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Australian Market Summary | 17 August 2020

Last week saw reporting season kick off in a meaningful way, with results from Commonwealth Bank (CBA), Telstra (TLS), Woodside (WPL), Challenger (CGF), SEEK (SEK) and Downer (DOW) amongst those of interest, along with a trading statement from National Australia Bank (NAB).

In particular the bank releases were of interest, at least insofar as understanding the delinquency trends and movement in the balance of loans currently under deferral.

At CBA and NAB loan impairments and stressed assets continued to rise, albeit not to the extent most analysts expected.

Within the CBA mortgage book $48bn of loans (8% of the total book) remain on deferred terms.

This is 135,000 individual loans, but down from 154,000 at the peak.

At NAB, mortgages balances deferred are down to $35bn from $38bn at the peak and business loan deferrals are also modestly down from $41bn in balances to $38bn.

In CBA’s business bank, 15% of the total loan book is deferred, which is 59,000 loans, down from 86,000 at the peak of the quarantine measures.

With so much of the economy in temporary stasis still and supported by government payments and banking and property sector forbearance, the situation remains highly uncertain and could easily fall one way or other between now and 2021 depending on the path of the virus.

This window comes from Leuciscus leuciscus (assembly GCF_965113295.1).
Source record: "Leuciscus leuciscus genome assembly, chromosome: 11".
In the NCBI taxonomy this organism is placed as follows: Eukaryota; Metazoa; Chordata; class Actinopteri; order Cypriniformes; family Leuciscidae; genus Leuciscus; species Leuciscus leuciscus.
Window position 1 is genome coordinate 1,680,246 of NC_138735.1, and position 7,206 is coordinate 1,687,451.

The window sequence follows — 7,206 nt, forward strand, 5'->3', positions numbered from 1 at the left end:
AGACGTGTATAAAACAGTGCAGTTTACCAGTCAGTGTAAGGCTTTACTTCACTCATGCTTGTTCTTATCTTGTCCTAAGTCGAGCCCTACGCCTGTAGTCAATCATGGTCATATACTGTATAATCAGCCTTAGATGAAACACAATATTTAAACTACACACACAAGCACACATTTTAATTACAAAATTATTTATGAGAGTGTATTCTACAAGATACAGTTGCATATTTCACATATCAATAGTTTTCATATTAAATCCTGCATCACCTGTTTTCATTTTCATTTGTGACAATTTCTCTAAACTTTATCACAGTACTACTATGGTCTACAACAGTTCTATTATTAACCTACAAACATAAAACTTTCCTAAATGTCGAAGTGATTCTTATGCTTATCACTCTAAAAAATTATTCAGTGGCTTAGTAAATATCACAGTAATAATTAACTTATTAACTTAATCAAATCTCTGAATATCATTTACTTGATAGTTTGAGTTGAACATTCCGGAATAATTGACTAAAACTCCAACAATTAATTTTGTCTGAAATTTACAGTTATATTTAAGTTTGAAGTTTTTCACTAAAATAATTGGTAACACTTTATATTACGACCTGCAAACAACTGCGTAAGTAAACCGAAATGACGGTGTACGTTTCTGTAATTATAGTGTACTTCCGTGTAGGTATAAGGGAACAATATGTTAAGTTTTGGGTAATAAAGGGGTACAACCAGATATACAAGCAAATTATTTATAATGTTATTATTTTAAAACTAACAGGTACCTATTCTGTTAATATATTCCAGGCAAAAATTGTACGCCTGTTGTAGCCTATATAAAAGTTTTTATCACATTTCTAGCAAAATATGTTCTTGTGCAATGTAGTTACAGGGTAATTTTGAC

With much of the security backing these deferred loans in commercial and residential property, it stands to reason that the slower the domestic recovery the greater the potential for rising asset sales in 2021 putting pressure on the local property market.

In fact, this seems entirely likely.

Core earnings drivers such as net interest margin and loan growth remain pressured by the current environment and will do so for much of the coming 12 months making it difficult to mount a strong case for buying the banks at current levels.

Telstra (TLS) were disappointing in the sense that they highlighted an operational impact of -$400m on their 2021 outlook from COVID-19 relating to rising bad debts, slower cost reduction outcomes and lost revenue from mobile roaming charges as social mobility is restricted.

TLS guidance for 2021 hence landed under analyst expectations, coming in at $6.5-7bn and below forecasts of $7-7.2bn.

From an operational standpoint however, the core mobile business continued to perform well in a relative sense, and fascinatingly I am sure to many, the internal measures of both customer perception and of employee satisfaction both surged during the period, suggesting a positive shift in culture and client perception within the sprawling group.

Ultimately however, the stock lost ground last week on concerns that the COVID-19 impact would limit the groups ability to sustain the current 16c dividend.

Despite it all, we think the TLS valuation looks reasonably sound at or around $3.00 and that a looming merger with NBN in 2021-22 will prove a favourable catalyst to re-rate the stock higher, albeit that could be 12mths+ away.

For Downer (DOW), results were encouragingly better than investor forecasts with the impact of COVID-19 on the groups facilities management operations (Spotless) less than feared.